My guest today is environmentalist and writer Bill McKibben. Welcome to OpEdNews, Bill. I had the opportunity to hear you speak several times at the recent Network of Spiritual Progressives conference. Can you give our readers an idea of how we're doing right now, environmentally speaking?
Right now, not so well.
There's that small problem of the Gulf of Mexico turning a nice shade of black. But even if that oil had made it safely ashore so ita could be burned in your car, it would have done tremendous damage. Simply put, global warming is getting utterly out of control. Arctic ice melt is ahead of the pace of 2007, NASA said last week that we have just come through the warmest 12 months on record, and in Asia the week before last, they recorded the continent's highest ever temperature, 129 degrees in Pakistan. That heat wave is killing a lot of people. So, things could be better.
Okay, I get that it's been getting warmer. Before we turn to what we can and should be doing about that, could you explain a little more fully what these signs of warming mean for us as a planet? There are still plenty of intelligent people in America who pooh-pooh the idea of this being anything more than part of a natural historical cycle. What would you say to them?
We're off the charts in terms of both carbon dioxide and temperature in the human experience--and probably long before. And you can tell by watching subtle little signs like the Arctic melting.
So, back to the question, what do these sings of warming mean to us as a planet?
Well, the first thing to say is, we're no longer in the holocene,
which is what scientists call the last 10,000 years, a time of great
climatic stability that allowed the rise of human civilization. By
pumping carbon into the atmosphere, we've raised the temperature
beyond the levels we've known as humans--and it's getting steadily
hotter with absolutely no end in sight unless we quickly get off
What this means is that pretty much everything we're used to doing
will become steadily harder. For instance, towns design their water
and sewer systems to deal with a '100-year-flood.' But if that flood
comes every five or ten years, it raises the cost enormously.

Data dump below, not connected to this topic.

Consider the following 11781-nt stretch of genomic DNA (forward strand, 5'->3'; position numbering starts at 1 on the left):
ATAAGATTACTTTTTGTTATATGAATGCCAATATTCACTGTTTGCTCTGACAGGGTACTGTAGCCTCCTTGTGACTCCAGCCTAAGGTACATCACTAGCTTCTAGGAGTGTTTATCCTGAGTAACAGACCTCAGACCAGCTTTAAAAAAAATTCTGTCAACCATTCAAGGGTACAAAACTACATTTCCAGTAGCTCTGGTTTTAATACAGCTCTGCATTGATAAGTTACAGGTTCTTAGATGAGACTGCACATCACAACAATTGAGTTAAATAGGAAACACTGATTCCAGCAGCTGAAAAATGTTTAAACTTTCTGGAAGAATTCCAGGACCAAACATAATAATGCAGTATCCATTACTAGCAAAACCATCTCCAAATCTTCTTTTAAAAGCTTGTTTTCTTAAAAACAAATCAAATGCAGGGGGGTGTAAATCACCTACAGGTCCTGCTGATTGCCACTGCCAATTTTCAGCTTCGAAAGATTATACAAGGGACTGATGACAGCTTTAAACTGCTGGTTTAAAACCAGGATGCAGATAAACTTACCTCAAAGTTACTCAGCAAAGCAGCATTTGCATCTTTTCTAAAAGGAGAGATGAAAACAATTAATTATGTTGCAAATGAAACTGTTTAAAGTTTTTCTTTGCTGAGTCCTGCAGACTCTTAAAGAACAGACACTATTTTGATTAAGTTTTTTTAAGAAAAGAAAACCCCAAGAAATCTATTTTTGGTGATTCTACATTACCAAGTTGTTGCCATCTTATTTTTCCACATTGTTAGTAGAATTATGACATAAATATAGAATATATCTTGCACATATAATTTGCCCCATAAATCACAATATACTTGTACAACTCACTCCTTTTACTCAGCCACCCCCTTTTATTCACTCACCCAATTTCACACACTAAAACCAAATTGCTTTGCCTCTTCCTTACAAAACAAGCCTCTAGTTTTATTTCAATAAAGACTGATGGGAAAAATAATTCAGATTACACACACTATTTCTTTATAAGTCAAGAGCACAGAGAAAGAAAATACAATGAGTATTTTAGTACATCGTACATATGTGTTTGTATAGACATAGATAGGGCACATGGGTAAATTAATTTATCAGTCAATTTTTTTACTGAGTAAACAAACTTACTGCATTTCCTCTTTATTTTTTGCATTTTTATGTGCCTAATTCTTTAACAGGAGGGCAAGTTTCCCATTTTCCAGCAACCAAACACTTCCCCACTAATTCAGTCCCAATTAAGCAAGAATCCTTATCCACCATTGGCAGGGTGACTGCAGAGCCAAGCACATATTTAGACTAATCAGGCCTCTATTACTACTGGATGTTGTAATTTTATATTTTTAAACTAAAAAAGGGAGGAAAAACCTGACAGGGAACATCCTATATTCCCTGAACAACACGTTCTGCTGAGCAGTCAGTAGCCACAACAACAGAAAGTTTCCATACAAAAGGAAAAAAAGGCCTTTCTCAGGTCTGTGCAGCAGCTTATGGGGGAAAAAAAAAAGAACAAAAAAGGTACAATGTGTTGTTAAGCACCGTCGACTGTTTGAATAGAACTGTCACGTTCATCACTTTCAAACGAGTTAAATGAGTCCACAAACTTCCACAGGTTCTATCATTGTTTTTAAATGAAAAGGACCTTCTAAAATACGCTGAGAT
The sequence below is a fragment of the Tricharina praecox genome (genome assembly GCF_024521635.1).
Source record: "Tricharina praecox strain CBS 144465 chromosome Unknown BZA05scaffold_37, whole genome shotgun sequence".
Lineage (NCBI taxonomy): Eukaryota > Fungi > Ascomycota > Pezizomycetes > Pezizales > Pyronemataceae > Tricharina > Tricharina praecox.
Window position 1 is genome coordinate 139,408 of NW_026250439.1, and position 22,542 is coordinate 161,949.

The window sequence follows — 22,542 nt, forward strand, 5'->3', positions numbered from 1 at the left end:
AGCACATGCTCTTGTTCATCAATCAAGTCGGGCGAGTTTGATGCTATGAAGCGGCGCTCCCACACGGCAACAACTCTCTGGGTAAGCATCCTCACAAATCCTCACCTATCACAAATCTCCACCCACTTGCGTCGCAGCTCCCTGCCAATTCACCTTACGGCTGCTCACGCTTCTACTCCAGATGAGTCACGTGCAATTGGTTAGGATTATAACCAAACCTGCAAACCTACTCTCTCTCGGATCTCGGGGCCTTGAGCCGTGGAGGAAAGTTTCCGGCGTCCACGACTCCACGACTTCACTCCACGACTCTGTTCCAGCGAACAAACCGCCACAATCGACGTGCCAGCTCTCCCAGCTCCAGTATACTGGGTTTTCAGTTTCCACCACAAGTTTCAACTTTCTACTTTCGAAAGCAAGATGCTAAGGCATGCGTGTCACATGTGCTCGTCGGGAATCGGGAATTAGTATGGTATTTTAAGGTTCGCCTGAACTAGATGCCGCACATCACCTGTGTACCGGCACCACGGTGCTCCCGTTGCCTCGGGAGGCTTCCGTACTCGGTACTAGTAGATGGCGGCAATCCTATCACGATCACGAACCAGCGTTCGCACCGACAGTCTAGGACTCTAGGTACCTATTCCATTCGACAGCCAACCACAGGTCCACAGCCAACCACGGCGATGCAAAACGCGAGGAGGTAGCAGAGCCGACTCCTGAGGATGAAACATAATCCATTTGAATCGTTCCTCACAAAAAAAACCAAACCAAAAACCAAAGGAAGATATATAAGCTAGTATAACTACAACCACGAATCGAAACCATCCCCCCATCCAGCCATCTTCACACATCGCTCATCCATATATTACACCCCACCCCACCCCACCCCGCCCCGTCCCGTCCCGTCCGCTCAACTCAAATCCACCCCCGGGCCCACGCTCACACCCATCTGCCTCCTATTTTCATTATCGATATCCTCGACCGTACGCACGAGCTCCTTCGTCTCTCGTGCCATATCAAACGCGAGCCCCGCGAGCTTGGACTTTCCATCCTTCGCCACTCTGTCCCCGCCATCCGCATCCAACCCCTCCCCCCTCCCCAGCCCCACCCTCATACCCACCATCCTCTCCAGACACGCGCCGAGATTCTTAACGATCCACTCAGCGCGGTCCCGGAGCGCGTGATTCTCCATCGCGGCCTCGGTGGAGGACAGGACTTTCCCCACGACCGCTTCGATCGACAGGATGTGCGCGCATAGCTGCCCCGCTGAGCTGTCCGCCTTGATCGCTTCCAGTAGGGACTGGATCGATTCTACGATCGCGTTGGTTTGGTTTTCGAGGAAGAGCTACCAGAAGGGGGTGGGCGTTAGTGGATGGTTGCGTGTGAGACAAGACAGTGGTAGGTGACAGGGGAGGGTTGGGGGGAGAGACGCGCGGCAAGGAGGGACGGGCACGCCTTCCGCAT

Farmers are used to planting certain crops--but wheat and corn and
rice are as adapted to the climate of the Holocene as people, and
probably more so. That means, according to new data from Stanford,
that we could see yields fall by 40% in the decades ahead. Our cities
are mostly built on the seacoast--which is bad news since oceans are
The list goes on for a very long time.
So, if what you're saying is that our infrastructure and way of life no longer fit the conditions at hand, that's a pretty drastic assessment, not easily remedied. It's tempting to say the problems are too big and too hard and just give up. But you and others haven't. Tell us about the 350 project and the significance of that number, please.
350 is the most important number in the world, though no one knew it
even mattered until about two years ago. In January of 2008, our
foremost climatologist, Jim Hansen, and his team at NASA published a
paper setting the boundary condition for the planet: any amount of
carbon in the atmosphere greater than 350 parts per million was not
compatible with a planet "similar to the one on which civilization
developed and to which life on earth is adapted."
That's tough news, because the atmosphere already holds 390 ppm c02, and it's going up two parts per million per year. Translation: we're
like the guy who goes to the doctor and learns that his cholesterol is
already much too high.
We took it as our rallying cry for organizing the planet. Not an
obvious choice, since 350 is a won scientific data point, but it has
made global movement-building easier because Arabic numerals cross
language boundaries. And indeed, in October of 2009, we managed to
stage what CNN called 'the most widespread day of action in the
planet's history,' with 5200 simultaneous demonstrations in 181
countries. [See some of the photographs taken across the world]
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